Looking to be a little more creative in your everyday? Whether you’re trying to get back in touch with your inner artist or looking for a new outlet, here are 12 ways to find your new creative spark in your day-to-day life.
1. Journal / Doodle.
Journaling as you begin your day is a great way to capture new ideas and boost your creativity throughout the rest of it. Thomas Edison practiced this habit; every morning he would wake up and write in his journal before spending the remainder of it in creative activity. His notebooks were filled with sketches and observations, project ideas, and a vast spectrum of technologies and inventions.
If you’re not a fan of writing, it might still be worth jotting your thoughts, dreams, or ideas down as a doodle. Experts say that spontaneous-style drawing can relieve stress, improve memory, and help you think more creatively — all great reasons to start your day with a pen or pencil in hand.
2. Stimulate Your Whole Brain.
Want to think more creatively? You’ve got to use your brain…all of it! Neuroscientists recently discovered that stimulating your whole brain, not just one side or the other, leads to more creative thought patterns. Our brains are wired to delegate mundane or repetitive tasks to our unconscious mind, so if you want to get your whole-brain online, you have to make it a habit to do things that challenge you. Learn a new language, master a new musical instrument, meet new people, or put yourself in unusual environments. Pay attention to new information, music and visuals that inspire you, and take up new physical activities if you are able. If you give your brain new things to focus on, you’ll spark and strengthen new neural wiring, giving you a leg-up when it’s time to think more innovatively.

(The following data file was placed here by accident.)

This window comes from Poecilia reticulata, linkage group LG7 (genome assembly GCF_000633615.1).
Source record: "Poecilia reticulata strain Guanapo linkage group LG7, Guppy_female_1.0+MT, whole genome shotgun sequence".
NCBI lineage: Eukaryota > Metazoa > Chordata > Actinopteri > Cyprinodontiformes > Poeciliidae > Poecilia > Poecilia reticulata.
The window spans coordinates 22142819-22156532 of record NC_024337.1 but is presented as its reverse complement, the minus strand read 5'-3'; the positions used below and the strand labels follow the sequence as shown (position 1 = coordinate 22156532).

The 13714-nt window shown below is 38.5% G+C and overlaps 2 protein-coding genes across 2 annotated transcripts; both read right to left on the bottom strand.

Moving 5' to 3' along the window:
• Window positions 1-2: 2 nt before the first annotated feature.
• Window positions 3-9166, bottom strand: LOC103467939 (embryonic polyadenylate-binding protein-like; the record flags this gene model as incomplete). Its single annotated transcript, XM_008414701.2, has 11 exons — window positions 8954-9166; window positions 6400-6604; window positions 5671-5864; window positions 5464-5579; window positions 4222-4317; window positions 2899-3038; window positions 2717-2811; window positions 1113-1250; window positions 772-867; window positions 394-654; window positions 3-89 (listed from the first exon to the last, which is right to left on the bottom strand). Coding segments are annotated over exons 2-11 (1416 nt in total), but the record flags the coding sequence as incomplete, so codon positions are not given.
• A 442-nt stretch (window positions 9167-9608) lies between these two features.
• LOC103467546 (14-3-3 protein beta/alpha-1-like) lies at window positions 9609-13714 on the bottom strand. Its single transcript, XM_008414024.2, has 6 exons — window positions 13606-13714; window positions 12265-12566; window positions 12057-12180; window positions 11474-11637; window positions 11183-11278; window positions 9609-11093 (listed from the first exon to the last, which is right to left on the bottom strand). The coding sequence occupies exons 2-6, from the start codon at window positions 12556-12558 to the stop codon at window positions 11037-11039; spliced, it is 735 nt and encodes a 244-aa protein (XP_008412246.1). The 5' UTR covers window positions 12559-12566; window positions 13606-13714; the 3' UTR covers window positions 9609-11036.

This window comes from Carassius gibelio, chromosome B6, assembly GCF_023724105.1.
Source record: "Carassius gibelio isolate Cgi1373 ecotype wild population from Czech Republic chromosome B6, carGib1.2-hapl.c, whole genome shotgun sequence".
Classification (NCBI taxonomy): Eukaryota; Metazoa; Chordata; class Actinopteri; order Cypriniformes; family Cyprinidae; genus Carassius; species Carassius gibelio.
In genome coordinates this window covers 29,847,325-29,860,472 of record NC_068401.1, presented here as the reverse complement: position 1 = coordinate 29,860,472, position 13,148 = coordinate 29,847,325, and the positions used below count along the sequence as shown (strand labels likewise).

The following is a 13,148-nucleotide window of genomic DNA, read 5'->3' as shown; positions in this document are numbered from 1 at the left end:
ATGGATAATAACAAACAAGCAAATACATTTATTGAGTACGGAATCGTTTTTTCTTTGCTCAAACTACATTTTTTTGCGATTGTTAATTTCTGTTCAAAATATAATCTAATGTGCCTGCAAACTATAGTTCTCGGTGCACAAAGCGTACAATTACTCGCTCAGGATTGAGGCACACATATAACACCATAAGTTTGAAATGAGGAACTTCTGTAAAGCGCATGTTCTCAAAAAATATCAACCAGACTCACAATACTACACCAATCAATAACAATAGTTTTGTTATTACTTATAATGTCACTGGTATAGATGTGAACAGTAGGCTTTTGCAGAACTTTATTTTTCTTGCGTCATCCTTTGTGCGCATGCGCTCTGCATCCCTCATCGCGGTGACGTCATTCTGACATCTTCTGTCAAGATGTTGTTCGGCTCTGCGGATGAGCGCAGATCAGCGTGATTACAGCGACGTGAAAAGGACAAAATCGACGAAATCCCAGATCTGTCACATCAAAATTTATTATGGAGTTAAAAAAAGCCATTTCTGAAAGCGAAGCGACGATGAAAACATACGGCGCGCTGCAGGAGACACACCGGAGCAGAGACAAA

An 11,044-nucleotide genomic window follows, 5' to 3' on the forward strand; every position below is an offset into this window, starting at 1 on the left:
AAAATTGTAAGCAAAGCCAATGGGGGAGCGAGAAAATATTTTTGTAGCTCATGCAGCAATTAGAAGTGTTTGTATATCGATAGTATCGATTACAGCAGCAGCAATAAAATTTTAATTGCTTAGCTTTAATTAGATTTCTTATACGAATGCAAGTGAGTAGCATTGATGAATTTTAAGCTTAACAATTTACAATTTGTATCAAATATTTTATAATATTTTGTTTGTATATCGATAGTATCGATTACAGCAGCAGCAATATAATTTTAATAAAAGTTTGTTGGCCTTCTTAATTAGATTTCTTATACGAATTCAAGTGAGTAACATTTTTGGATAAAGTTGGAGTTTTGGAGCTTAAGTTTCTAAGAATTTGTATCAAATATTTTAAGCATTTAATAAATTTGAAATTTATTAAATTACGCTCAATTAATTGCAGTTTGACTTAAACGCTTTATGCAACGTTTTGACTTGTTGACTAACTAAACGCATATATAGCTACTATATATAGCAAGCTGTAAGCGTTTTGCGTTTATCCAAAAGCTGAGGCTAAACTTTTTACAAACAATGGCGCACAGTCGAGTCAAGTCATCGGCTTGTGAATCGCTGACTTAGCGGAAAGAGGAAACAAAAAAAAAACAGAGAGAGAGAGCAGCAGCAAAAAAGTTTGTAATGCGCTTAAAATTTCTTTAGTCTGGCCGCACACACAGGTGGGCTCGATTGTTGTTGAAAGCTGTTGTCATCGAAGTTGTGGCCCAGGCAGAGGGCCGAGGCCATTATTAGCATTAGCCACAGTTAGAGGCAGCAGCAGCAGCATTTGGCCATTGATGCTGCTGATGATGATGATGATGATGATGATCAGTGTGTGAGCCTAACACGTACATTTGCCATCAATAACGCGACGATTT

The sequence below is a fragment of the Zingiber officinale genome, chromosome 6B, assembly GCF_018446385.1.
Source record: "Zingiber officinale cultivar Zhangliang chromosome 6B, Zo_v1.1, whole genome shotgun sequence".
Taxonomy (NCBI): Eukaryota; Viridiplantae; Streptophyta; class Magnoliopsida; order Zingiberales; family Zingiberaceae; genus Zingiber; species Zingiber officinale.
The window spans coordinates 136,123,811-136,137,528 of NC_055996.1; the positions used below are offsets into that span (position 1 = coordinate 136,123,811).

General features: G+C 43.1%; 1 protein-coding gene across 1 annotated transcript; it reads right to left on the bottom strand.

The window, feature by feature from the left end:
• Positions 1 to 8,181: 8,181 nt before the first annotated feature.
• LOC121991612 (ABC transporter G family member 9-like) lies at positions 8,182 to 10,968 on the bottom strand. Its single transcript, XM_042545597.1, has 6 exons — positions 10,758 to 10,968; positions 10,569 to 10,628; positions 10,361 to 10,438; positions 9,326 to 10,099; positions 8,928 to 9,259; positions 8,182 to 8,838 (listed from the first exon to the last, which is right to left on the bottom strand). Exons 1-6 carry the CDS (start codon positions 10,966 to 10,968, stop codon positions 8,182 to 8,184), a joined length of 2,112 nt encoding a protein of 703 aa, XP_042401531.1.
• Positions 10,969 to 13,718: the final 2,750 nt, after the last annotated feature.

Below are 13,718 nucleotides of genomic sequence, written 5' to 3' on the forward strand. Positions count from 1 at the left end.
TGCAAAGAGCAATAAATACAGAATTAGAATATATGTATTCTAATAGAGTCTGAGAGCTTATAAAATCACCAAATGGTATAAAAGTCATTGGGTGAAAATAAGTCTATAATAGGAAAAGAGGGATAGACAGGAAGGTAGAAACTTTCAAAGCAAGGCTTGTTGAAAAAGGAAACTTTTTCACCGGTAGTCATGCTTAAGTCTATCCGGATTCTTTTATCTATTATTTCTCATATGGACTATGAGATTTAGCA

With constant social media notifications, calls, emails, texts and other distractions, your devices can wreak havoc on your focus — and fragmented attention take away from your ability to be creative. Set aside your mobile phones for specific hours of the day or make your creative space a device/distraction free zone. You’ll find it easier to get into the creative “flow” and may find your work and productivity improved along the way.
4. Increase Your Dopamine.
Researchers have found that the areas of the brain that inspire creativity also produce dopamine, which may explain why your a-ha moments quite literally feel good. But dopamine isn’t just a reward for insightful thoughts, it’s also one of the main ingredients in creative thinking itself. Boost your dopamine and you might find yourself more curious and willing to learn, which in turn can help you connect the dots when it’s time to be creative. Try listening to music, meditating, or consuming protein, iron, niacin, folate and/or vitamin B6 to boost your dopamine naturally and sustainably.
5. Increase Your Heart Rate.
Exercise isn’t just good for your body, it’s good for your mind, too. Thirty minutes of aerobic exercise has been found to increase our ability to think creatively for up to two hours after a workout. Even low-to-moderate exercise can help boost your brain power – experts say that even a simple walk can do wonders for your ability to problem solve.
6. Listen to Music and Ambient Sounds.